He added, “It is critical to have this facility, and in fact biology has been the number one roadblock, and we could not schedule any more labs.  

“After the waiting lists and complaints, this is a welcome increase in capacity allowing also for the hire of new faculty positions.”  

Science Department Chair Professor Eddie Johnson said, “The greatest impact of the new facility is that it will more than double the number of labs we will have available for our various science classes, which is very welcome as we have great demand particularly due to pre-health program requirements.  

“It is fantastic that we now have state-of-the-art media in connection with our offerings – in contrast to the somewhat frustrating old space – which really enhances the learning environment.

 
“The interactive element is a critical component of the new building, which has been designed to increase the opportunities for break-out sessions and student self-directed learning.  

“All the science faculty was involved in this project and how it could be optimized, and we are very appreciative of college administration and the design team in supporting our input.”  

Science Department Chair Professor Eddie Johnson said, “The greatest impact of the new facility is that it will more than double the number of labs we will have available for our various science classes, which is very welcome as we have great demand particularly due to pre-health program requirements.  

“It is fantastic that we now have state-of-the-art media in connection with our offerings – in contrast to the somewhat frustrating old space – which really enhances the learning environment.  

“The interactive element is a critical component of the new building, which has been designed to increase the opportunities for break-out sessions and student self-directed learning.  

“All the science faculty was involved in this project and how it could be optimized, and we are very appreciative of college administration and the design team in supporting our input.”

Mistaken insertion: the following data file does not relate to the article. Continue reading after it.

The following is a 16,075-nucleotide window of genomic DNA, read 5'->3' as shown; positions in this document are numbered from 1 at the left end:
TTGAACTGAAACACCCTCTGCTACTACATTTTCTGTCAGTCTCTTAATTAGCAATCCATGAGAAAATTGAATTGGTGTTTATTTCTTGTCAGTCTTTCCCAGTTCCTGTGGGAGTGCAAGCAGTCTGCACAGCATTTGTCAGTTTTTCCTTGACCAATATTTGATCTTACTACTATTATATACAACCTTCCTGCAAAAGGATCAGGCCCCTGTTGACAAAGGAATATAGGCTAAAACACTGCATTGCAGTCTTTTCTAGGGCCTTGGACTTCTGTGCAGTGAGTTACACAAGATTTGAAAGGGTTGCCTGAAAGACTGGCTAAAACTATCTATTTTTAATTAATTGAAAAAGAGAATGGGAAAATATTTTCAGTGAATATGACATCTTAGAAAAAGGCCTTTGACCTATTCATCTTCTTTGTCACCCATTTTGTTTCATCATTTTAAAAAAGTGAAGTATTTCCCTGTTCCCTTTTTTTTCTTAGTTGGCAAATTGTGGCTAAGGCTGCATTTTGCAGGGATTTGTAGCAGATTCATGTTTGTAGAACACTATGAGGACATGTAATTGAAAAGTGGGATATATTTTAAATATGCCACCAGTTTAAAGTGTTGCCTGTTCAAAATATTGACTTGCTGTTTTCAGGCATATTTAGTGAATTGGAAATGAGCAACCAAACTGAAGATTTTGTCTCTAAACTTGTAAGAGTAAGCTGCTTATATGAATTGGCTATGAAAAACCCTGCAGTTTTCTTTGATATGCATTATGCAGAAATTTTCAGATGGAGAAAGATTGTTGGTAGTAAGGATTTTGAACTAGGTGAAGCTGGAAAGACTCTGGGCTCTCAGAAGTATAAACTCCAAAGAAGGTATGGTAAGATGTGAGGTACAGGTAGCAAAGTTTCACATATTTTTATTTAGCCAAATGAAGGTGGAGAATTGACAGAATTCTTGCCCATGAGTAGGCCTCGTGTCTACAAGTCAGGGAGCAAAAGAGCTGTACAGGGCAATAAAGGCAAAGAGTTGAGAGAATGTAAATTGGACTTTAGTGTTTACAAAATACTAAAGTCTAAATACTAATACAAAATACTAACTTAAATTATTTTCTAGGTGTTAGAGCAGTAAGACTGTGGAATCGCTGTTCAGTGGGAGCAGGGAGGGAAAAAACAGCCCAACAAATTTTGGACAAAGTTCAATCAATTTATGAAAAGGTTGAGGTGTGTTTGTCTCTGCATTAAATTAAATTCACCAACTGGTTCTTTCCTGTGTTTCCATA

The grand opening of the Science Building and Health Careers Center at the COCC campus is set for September 19 from 4.30-6.30pm. For more information, see COCC website: www.cocc.edu.    

COCC Science Building

2800 NW College Way, Bend

Contractor: Kirby Nagelhout Construction Company

Square Foot: 49,000

Financing: $19 million bond measure  

Construction Manager: Mike Taylor

Project Manager: Dave Watson, KNCC

COCC Project Manager: Rick Hayes.

Supervisor: Mark Miller

Engineer: Yost Grube Hall Architecture, KPFF Consulting Engineers, Sparling, m+nlb Consultants & Engineers, Listen Acoustics, WHPacific, Estime Group,

Architect: Yost Grube Hall Architecture

Principal Architect: Mark Stoller  

Subcontractors and Suppliers:
Cleaning Unlimited, LETS Construction Cleaning Services Inc., CGH Northwest, Jade Excavation, Inc., 7 Peaks Paving LLC, Latham Excavation, Van Nevel Concrete & Curb, Inc., Western Protective Coating LLC, Forms & Surfaces, Cedar Creek Landscaping, Inc., K.A. Veltman Concrete LLC, Wilson Curb, Inc., Michael’s Precast Concrete, E.O.I. Co., K&M Rebar, Inc., Seattle Sound & Vibration, Inc., Ceniga Construction, Inc., Columbia Bridge & Iron, Inc., Gibson Steel Fabrication, Inc., Powers Steel Group, LLC, Peter Construction, Inc., D. Ditmore Consulting, F. Rodgers Corporation, Advanced Fireproofing & Insulation Co., Skyline Sheet Metal, Inc., Central Oregon Roofing, Stringham, Inc. dba, McKenzie Waterproofing, Inc., Alpine Glass Company, Bell Hardware of Bend, Bell Hardware of Wilsonville, Ryan Thomas Construction LLC, Interior Systems, Inc., Conceal, Inc., Mid-Valley Waterproofing LLC, Deschutes Painting, Inc., Creative Commercial Environments, Inc., Construction Specialties, LLC, North Country Building Specialties LLC, GSI Signs, SBI Contracting, Inc., Flexible Lifeline Systems, Johnson Bros. TV & Appliance, Johnson Controls, Inc., ISEC, Inc., Iris Window Coverings NW, Inc., Brent Woodward, Inc., ThyssenKrupp Elevator, American Sprinklers, Inc., High Mountain Plumbing Company, Superior Plumbing Co. of Washington, Cascade Heating & Specialties, InsulFire, Inc., Slayden Construction Group, Inc., Bend Heating & Sheet Metal Inc., Bend Radiant Heating, Inc., Aspen Ridge Electric, Inc., Gowdy Bros. Electric, Inc.